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Increased tick numbers expected in the region

  • 2018-05-14 17:25
  • 아시아뉴스통신=Timothy Montales 기자

Due to the change in weather conditions, the Region of Durham expects to see far more ticks this season. (Photo courtesy of Health Canada).


Durham Region Health Department is expecting to see an increased number of blacklegged ticks in the area this year.


The department recently began its surveillance program for 2017 and Toni Moran, a senior public health inspector says a number of ticks have already been collected or submitted from the public.


“I believe we are going to see far more ticks this year,” Moran says.


Moran says she believes “climate change is definitely a factor” in the growth of the insect’s population, with warmer winters allowing for more ticks to survive and reproduce.


She described Durham Region as having an “ideal habitat” for blacklegged ticks.


“There is a lot of woody, bushy areas, deciduous forests and deep leaf litter where ticks are able to survive,” Moran says.


The area is also a migration hotspot for birds that can carry the ticks across large geographical areas and has significant populations of animals such as mice, rabbits and deer, all preferred targets of blacklegged ticks.


Since the health department’s surveillance program began in 2010, approximately 130 ticks have been tested for Borrelia burgdorferi, the bacteria that causes Lyme disease.


Out of those ticks, 11 have tested positive for Lyme disease bacteria, a rate of about nine per cent, which Moran says is a relatively low figure.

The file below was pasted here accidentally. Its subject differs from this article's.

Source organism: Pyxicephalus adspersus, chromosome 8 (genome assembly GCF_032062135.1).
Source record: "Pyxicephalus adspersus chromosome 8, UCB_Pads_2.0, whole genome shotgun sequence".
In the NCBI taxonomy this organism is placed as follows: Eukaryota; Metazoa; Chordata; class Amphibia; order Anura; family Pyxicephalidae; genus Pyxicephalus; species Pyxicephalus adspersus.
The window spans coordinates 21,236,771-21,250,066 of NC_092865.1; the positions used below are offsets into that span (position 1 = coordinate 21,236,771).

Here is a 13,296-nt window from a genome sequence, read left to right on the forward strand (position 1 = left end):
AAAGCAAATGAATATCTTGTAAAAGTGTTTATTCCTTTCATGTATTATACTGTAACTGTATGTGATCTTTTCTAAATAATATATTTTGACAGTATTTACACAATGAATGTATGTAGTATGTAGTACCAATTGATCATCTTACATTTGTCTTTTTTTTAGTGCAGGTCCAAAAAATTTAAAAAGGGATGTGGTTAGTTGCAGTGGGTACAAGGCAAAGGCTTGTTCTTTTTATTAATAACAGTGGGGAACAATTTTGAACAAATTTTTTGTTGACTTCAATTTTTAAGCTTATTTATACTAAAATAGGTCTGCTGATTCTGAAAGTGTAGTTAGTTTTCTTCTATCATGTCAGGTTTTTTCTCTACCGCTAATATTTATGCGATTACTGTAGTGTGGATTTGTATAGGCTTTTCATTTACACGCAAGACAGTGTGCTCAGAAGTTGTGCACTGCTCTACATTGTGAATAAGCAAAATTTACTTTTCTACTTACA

Forty-six of the ticks were collected through “drag sampling”, a process that involves dragging a piece of white flannel cloth over and around vegetation where ticks may be present.Seven of the 46 ticks have tested positive for Lyme disease bacteria.


The health department also accepts ticks brought in by residents and sends them off for identification and testing.In the past five years, 83 ticks having been submitted through this method, with four testing positive for Lyme disease bacteria, however, Moran explained that only one of those had originated from Durham Region.


Moran says that often ticks are brought in from other areas where residents may be camping or partaking in other outdoor activities.


It is also important to note that ticks taken off pets should not be brought to the health department.


“Anyone with animal health concerns should be contacting their veterinarian,” Moran says.


If someone finds that a tick has attached itself to them, it is crucial to remove it as quickly as possible as transmission of the Lyme disease bacteria usually requires the tick to be attached to its host for 24 hours.


Although the risk of becoming infected with the Lyme disease bacteria is relatively low, Moran says to contact a health care provider as soon as symptoms occur.


“The bacteria is generally resolved in early stages, but going untreated for a longer period of time can cause numerous issues within the body,” Moran says, adding that some “damage caused by the bacteria can be irreversible.”


Moran says the bacteria can also be difficult to detect, as it can hide itself within the body.


Early symptoms of Lyme disease usually occur a week or two after a tick bite, but can range anywhere from three days to a month.


Symptoms include fever, headache, muscle and joint pain, fatigue and a red rash that often looks like a bull’s-eye target.


Because of the possible increase in the potential for ticks in the area, the health department is urging the public “to take precautions when visiting and enjoy outdoor activities in brushy or wooded areas where ticks are usually found.”


Some tips Moran offers to protect yourself include:


– wearing long pants, a long-sleeved shirt, socks and closed footwear


– Tucking pants into socks and wearing light-coloured clothing, which makes ticks   easier to spot


– Using an insect repellent that has DEET on clothing and exposed skin


– Taking a shower and examining your body thoroughly for ticks after each outing


– Putting a tick and flea collar on pets and routinely checking them
 
Photo: John Tann / Flickr

 

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